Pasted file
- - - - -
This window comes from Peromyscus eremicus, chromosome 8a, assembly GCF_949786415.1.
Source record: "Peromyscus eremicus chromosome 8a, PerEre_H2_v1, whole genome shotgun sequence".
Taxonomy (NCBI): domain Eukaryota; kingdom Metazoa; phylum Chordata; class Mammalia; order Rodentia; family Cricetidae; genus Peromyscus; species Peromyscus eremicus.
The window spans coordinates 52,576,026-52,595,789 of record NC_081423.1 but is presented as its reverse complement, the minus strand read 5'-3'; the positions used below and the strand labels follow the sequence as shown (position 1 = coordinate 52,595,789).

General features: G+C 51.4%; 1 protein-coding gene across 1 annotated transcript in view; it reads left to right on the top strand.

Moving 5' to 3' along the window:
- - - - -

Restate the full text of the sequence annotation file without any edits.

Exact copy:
This window comes from Peromyscus eremicus, chromosome 8a, assembly GCF_949786415.1.
Source record: "Peromyscus eremicus chromosome 8a, PerEre_H2_v1, whole genome shotgun sequence".
Taxonomy (NCBI): domain Eukaryota; kingdom Metazoa; phylum Chordata; class Mammalia; order Rodentia; family Cricetidae; genus Peromyscus; species Peromyscus eremicus.
The window spans coordinates 52,576,026-52,595,789 of record NC_081423.1 but is presented as its reverse complement, the minus strand read 5'-3'; the positions used below and the strand labels follow the sequence as shown (position 1 = coordinate 52,595,789).

General features: G+C 51.4%; 1 protein-coding gene across 1 annotated transcript in view; it reads left to right on the top strand.

Moving 5' to 3' along the window: